Tony Sycamore explores what to expect ahead of Australia's CPI data and the impact it will have on the ASX 200.
In a holiday-shortened week in Australia, the release of December quarter (Q4) inflation data in Australia and New Zealand on Wednesday morning is the key event on the local calendar.
In Australia, headline inflation is expected to increase by 1.6% QoQ taking annual inflation to 7.6% YoY from 7.3% in Q3. A sharp rise in electricity prices will drive the increase after the expiry of state subsidies.
The trimmed mean is expected to rise by 1.6% YoY, taking the annual rate to 6.5% YoY from 6.1% in Q3. This would be the highest number since 1990 and likely mark the peak in inflation in Australia before it starts to turn lower, following the pattern viewed in the US, UK and the Eurozone in recent months.
The Australian interest rate market is 60% priced for a 25bp interest rate hike at February’s Board meeting, which would take the cash rate to 3.35%. Should inflation surprise to the downside on Wednesday, it would likely see the odds of the RBA delivering a 25bp rate rise in February fall below 50% and increase speculation the RBA will pause its rate hiking cycle.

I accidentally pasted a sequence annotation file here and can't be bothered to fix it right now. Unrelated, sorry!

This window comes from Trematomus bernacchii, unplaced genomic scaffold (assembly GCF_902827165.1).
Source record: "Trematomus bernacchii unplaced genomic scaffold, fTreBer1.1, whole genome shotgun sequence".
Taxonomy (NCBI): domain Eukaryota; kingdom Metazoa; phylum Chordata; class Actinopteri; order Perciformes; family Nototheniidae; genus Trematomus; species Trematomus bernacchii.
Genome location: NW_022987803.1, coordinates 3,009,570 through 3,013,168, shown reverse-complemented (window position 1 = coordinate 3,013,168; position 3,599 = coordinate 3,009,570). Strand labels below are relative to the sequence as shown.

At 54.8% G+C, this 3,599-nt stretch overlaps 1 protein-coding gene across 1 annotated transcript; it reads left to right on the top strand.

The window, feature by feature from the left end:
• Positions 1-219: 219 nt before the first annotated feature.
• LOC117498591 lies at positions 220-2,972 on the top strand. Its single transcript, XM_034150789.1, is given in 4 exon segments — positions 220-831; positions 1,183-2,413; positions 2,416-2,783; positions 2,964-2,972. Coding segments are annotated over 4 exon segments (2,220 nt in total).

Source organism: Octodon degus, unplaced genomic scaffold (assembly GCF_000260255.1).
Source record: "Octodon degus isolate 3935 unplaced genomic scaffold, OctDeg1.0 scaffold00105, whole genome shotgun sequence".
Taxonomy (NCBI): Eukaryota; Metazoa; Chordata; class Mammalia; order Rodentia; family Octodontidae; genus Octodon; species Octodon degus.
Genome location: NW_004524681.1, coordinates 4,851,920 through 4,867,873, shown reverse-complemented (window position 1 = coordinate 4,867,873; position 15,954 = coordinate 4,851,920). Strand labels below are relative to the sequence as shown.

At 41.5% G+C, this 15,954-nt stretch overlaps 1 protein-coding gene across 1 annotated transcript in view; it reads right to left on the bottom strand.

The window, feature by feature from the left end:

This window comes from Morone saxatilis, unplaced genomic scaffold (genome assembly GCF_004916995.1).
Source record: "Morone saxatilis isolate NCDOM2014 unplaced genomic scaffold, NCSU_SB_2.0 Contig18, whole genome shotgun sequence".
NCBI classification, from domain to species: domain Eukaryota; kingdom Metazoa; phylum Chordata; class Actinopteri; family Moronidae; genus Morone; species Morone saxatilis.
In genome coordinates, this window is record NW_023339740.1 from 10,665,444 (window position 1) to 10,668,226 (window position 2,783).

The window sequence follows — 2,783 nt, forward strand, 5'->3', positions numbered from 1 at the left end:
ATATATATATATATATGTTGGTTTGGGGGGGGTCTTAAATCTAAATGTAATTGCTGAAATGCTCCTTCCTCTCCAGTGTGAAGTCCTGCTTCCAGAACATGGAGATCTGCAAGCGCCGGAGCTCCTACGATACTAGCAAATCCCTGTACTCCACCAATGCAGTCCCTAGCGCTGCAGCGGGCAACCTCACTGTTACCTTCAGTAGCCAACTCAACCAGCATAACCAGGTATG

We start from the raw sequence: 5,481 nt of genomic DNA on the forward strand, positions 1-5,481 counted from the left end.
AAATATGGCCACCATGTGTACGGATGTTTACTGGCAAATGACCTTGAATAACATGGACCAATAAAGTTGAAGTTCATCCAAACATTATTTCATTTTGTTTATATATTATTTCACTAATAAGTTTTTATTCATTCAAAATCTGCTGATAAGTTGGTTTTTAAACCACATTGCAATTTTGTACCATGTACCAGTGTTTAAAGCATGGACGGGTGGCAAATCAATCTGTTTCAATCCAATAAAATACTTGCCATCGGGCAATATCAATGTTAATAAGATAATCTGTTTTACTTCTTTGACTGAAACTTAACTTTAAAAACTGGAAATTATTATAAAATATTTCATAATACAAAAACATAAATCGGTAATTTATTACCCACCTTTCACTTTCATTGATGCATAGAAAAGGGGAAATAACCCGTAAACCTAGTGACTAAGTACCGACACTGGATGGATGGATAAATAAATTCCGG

In New Zealand, headline CPI is expected to rise by 1.3% QoQ vs 2.2% in Q3, allowing the annual rate to ease fractionally from 7.2% to 7.1%.
The RBNZ has flagged a 75bp rate hike from 4.25% to 5% when they meet in late February.
However, after a tripling in mortgage rates and softer housing and business surveys, the interest rate market reflects a 50% chance the RBNZ may downshift to 50 bp at its upcoming meeting.
What next for the ASX 200?
With a week still left to go, the ASX2 00 is up 6.15% for January, reclaiming all of December’s losses and more to be just 2% below its bull market 7632 high.
According to the RSI indicator, the ASX 200 has entered overbought territory, with some initial signs of bearish divergence. Ahead of the end of the month, we favour trimming longs ahead of the bull market 7632 high and looking to either buy a sustained break of the 7632 high or a pullback into the 7200/7000 support area.
As a side note, spare a thought for Australian Fund Managers who frequently take the opening weeks of January away from markets to freshen up and spend time with family and friends.
For those who may have increased their cash holdings and positioned defensively at the end of 2022 or need to allocate new inflows into the market, the question they face on their return to the office is do they chase the market after its +6% rally in 2023 or do they wait patiently and hope for a pullback?
Both choices make for an uncomfortable start to 2023.